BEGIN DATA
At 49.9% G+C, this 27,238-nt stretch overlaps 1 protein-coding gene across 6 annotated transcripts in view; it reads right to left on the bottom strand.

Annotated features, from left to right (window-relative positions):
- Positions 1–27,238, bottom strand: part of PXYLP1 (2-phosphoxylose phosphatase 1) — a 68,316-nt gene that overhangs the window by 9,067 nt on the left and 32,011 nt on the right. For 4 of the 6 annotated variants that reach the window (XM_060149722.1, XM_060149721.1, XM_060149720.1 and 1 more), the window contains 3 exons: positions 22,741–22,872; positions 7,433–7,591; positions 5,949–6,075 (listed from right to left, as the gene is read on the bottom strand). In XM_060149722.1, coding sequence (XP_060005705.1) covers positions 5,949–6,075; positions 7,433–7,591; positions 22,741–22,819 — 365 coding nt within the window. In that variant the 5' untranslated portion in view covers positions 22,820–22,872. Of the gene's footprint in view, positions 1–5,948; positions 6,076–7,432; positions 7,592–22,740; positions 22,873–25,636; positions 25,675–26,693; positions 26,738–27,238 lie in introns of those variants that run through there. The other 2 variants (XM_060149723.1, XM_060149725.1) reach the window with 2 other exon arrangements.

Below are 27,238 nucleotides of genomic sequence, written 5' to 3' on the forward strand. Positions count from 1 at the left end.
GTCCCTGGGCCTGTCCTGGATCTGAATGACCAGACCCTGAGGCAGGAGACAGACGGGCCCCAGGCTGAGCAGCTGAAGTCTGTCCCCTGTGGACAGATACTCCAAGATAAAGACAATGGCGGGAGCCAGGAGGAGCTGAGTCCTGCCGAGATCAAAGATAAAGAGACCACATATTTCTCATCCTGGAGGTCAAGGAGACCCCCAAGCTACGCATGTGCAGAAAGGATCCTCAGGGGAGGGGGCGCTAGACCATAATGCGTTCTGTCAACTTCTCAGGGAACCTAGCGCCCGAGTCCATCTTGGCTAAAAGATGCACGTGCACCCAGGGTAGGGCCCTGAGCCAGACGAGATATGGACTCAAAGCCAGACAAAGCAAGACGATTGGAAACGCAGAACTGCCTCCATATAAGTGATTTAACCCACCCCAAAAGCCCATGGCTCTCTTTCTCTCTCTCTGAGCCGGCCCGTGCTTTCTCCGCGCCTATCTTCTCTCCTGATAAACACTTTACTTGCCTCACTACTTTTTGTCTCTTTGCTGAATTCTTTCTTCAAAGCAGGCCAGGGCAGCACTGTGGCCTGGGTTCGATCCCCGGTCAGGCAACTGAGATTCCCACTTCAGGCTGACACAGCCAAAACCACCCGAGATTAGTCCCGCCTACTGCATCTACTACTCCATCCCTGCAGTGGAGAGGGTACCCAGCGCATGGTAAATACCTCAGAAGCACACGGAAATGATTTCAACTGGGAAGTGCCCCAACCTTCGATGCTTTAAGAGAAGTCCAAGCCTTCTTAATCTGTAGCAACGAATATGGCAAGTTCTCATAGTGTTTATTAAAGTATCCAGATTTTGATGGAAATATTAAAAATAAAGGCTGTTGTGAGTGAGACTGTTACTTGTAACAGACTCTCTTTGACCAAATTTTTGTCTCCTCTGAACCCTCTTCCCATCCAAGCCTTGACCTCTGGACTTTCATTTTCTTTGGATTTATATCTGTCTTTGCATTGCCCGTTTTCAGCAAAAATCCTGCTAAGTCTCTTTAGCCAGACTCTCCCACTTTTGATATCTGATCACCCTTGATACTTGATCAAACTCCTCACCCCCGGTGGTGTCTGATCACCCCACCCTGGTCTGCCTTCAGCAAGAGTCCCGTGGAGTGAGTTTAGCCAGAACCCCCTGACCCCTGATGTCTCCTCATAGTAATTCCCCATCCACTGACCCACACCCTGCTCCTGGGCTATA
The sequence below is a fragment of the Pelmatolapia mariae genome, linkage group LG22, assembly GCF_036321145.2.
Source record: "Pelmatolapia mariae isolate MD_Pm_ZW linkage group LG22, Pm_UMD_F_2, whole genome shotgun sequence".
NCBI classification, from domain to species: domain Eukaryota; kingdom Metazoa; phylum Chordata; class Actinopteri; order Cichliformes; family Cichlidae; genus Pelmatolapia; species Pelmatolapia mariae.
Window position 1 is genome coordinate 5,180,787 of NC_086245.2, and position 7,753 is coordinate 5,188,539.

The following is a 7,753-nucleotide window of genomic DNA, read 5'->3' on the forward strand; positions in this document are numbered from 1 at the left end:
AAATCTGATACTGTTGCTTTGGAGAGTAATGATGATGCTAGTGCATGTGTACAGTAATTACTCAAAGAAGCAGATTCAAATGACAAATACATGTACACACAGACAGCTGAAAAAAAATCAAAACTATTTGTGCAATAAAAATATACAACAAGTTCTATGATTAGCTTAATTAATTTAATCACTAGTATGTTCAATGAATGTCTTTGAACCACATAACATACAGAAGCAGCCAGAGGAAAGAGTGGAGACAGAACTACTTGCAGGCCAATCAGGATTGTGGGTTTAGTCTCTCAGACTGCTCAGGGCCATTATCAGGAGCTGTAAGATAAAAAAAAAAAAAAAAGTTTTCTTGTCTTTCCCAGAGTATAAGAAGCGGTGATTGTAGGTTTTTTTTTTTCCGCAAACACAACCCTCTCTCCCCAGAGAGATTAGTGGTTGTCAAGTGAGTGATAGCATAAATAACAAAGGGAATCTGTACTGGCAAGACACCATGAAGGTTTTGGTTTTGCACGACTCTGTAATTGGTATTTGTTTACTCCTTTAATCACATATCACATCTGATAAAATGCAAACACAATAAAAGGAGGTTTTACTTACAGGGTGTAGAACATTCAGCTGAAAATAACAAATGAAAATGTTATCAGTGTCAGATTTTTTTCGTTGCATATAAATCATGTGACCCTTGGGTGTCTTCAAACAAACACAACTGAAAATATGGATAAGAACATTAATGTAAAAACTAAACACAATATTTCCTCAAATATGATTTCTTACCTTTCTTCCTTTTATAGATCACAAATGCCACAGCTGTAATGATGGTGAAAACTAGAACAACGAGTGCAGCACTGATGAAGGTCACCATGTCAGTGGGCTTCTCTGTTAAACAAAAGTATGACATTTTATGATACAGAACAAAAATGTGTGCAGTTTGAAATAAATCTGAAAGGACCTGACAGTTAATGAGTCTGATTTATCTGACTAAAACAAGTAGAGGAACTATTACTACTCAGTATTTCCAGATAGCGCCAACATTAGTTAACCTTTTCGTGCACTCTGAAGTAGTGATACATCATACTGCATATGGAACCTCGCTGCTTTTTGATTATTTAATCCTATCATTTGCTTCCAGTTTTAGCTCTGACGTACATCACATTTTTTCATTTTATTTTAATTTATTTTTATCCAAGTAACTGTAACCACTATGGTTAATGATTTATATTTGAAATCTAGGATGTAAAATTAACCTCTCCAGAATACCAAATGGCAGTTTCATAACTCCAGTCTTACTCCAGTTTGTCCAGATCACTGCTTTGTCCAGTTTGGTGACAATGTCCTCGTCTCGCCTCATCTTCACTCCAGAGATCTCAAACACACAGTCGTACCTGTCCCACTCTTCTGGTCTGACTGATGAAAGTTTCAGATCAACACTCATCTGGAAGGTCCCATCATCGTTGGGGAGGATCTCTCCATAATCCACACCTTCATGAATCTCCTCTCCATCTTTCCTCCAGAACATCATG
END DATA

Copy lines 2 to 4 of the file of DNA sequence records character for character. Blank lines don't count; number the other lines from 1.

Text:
Annotated features, from left to right (window-relative positions):
- Positions 1–27,238, bottom strand: part of PXYLP1 (2-phosphoxylose phosphatase 1) — a 68,316-nt gene that overhangs the window by 9,067 nt on the left and 32,011 nt on the right. For 4 of the 6 annotated variants that reach the window (XM_060149722.1, XM_060149721.1, XM_060149720.1 and 1 more), the window contains 3 exons: positions 22,741–22,872; positions 7,433–7,591; positions 5,949–6,075 (listed from right to left, as the gene is read on the bottom strand). In XM_060149722.1, coding sequence (XP_060005705.1) covers positions 5,949–6,075; positions 7,433–7,591; positions 22,741–22,819 — 365 coding nt within the window. In that variant the 5' untranslated portion in view covers positions 22,820–22,872. Of the gene's footprint in view, positions 1–5,948; positions 6,076–7,432; positions 7,592–22,740; positions 22,873–25,636; positions 25,675–26,693; positions 26,738–27,238 lie in introns of those variants that run through there. The other 2 variants (XM_060149723.1, XM_060149725.1) reach the window with 2 other exon arrangements.

Below are 27,238 nucleotides of genomic sequence, written 5' to 3' on the forward strand. Positions count from 1 at the left end.